I'm Sorry Ma'am, But I'm Going To Have To Confiscate That
My mom is a nut.
She called me yesterday from the airport. "I made it!" She proclaimed. "I'm at my gate!" She was getting ready to get on a plane to California, to visit my bro and sis for Thanksgiving. (It's hard for me to believe that a year ago I was frantically sewing this for our trip out there.)
So we had a little chat about her trip to the airport and then she started chuckling. My mom has the best deep laugh that reminds me of my farmer grandpa. "Heh heh giggle...guess what they confiscated from my bag..."
"Your knitting needles!" Was my lightning quick response.
"Nope." More muffled chuckling.
"Your expensive eye cream?" I'm wracking my brain.
"Nope." Giggle. Snort.
"It must have been some kind of cream or lotion?"
I can't stand the suspense. Really. My mom doesn't carry weapons, gadgets, or explosives.
"I have no idea!"
More giggles, I could hardly understand her the first time she said it.
"What do you mean--your pumpkin?"
"My pumpkin! You know! For the PIE!"
O.M.G. Like they don't have pumpkins in California. My mom, in charge of the pumpkin pie for Thanksgiving, decided that she needed to take a tupperware of home cooked pumpkin puree on her flight from Indiana to California. In her carry-on.
"Mom, I have a feeling those screeners just don't see home-made pumpkin puree everyday. In fact, you may be the only crazy-pumpkin-pie-puree toting lady they see all year!"
"Well, he was really apologetic when he took it. And I told him--he could take it home and cook it up and it would be really good!"
So, I'm sad to miss out on all the California escapades this year. My brother really knows how to throw a great Thanksgiving. It is always entertaining and sometimes an emergency room is even involved.
And, Mom, I hope, in four days, you can find a pumpkin to cook in California.
Back here in Illinois I am going to be the Pie Lady (it's in the genes) for Dave's family gathering. There will be 7 adults and 5 kids, so I'm currently thinking quantity: 4 pies, but that could change, depending on the adrenaline rush on Wednesday. I'm planning on: Pumpkin, Banana Cream, Chocolate Pecan, and Sawdust. The Sawdust is from this cookbook and I've had it at the restaurant (near Paducah) and it is amazing!
The pumpkin pie is my grandma's recipe. I love it because it is really custardy and not spicy. I'm not a big nutmeg-clove-ginger fan. This pie turns out a lovely orange pumpkin color and not all dark brown and scary like the kind you buy. I believe that home cooked pumpkin makes a big difference and it is not hard to do. Just buy a pie pumpkin, cut it into chunks or slices (they don't have to be too small--the size of your hand is ok) and simmer/steam them in a saucepan for 1/2 hour or so, until the pumpkin is soft and you can scrape it from the peel.
You can do it ahead and freeze it. Just please, don't try to take it on the plane with you.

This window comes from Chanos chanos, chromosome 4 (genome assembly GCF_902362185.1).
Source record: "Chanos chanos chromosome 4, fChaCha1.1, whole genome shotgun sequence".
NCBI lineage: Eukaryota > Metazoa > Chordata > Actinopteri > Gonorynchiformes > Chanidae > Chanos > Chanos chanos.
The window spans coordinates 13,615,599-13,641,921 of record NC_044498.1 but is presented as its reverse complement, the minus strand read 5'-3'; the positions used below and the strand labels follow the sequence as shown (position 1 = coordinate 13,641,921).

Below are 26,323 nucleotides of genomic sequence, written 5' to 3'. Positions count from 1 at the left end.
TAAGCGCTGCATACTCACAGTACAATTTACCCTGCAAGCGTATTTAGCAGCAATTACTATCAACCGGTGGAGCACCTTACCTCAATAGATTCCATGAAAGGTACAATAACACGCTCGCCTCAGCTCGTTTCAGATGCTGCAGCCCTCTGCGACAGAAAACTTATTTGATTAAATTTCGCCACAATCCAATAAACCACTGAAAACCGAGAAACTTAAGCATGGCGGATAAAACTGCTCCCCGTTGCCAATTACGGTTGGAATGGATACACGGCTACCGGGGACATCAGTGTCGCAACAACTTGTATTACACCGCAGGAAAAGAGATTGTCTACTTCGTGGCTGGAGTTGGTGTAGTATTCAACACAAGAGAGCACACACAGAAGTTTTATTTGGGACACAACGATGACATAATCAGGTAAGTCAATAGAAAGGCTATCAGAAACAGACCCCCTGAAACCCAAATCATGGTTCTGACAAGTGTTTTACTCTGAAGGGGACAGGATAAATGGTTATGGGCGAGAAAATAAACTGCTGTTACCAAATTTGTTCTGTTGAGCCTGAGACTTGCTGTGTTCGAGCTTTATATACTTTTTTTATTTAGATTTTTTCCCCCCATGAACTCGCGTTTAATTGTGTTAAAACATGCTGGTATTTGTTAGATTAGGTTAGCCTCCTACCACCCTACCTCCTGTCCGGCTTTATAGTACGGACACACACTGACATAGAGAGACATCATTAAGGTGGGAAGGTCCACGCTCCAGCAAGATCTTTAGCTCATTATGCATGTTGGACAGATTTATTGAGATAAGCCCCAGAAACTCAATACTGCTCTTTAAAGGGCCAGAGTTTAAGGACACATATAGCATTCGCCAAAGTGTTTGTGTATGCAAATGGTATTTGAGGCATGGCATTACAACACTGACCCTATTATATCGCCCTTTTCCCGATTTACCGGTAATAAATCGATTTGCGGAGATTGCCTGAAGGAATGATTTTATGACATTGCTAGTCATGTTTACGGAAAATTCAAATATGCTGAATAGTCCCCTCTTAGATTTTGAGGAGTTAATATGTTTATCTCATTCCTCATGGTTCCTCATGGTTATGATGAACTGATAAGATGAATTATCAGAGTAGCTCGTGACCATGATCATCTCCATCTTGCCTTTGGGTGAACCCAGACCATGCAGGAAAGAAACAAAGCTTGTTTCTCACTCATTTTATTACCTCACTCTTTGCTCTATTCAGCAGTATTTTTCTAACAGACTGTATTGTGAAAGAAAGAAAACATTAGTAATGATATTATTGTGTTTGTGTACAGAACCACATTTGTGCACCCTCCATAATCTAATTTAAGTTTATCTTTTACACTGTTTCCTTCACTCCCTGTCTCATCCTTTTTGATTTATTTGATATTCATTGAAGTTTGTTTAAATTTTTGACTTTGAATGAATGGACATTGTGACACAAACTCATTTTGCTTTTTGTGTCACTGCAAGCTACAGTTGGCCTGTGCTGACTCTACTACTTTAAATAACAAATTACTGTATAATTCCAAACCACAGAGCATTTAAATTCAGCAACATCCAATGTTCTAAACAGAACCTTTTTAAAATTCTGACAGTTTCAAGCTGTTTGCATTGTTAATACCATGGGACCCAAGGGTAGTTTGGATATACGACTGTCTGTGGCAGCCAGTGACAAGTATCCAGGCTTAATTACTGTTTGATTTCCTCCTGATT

Grandma Parson's Pumpkin Pie.
1 1/2 c. pumpkin
1 c. sugar
1/4 t. salt
1/2 t. cinnamon
1/2 t. nutmeg (I grate fresh and don't use as much)
1/2 t. ginger (I guess I omit this entirely--your mileage may vary)
1 c. evaporated milk
3 eggs lightly beaten
1 T. soft butter
Beat together all ingredients. Put in unbaked crust. Bake 45 minutes in 9" pan. 350-400 degrees. (Grandma was sometimes kind of vague.)
The Piecrust. I should really devote an entire post just to the piecrust to do it justice. (Last year Carole did an awesome piecrust tutorial--with pictures!-so check that out.) My mom taught me how to make the piecrust and she really rocks in the pie department. Her secret is the lard. I know it looks like a scary four letter word, but Rick uses it and promises it isn't so scary, so if you don't want to take my word for it, there, I just gave you a second opinion.
(This makes one single piecrust but I have found it to be a little skimpy and like to double it--even for a single crust pie, because then the crust is a little thicker and you can also have the leftovers to make the cookies--see below).
1 c. flour
1/2 t. salt
1/3 c. lard
3-4 T cold water (ice cubes in it)
Mix flour and salt. Measure lard and put in freezer (I just keep mine frozen anyway, since I rarely use it). So I just measure mine out and it's already really cold. Cube up the lard and cover with flour mixture. Toss so cubes don't stick together. Use pastry cutter to blend it together so the dough comes together with the least amount of handling possible (honestly, I don't have a pastry cutter and I use my hands--but I have practice doing this so I don't blend it too much--that's what makes it flaky). Add the water 1T at a time and stop when all the flour and water is incorporated--you don't have to use the full 4T. Form ball. Place on lightly floured surface and flatten with hands and then roll out, about 1/4" thick.
I fold mine in half to pick it up off the counter and lay it in the pan, then unfold it. Cut the excess off and use to build up a thicker edge if you want (glue it on with a little water) or you can sprinkle the extra pieces with cinnamon and sugar and bake them as cookies (yum!).
Knitting update: 4 more stockings for the advent calendar.
Put them with their siblings and that gives me a total of 10, and I think I've made a few more since I took that photo, so let's say 13 done.
11 to go, 6 days, totally do-able.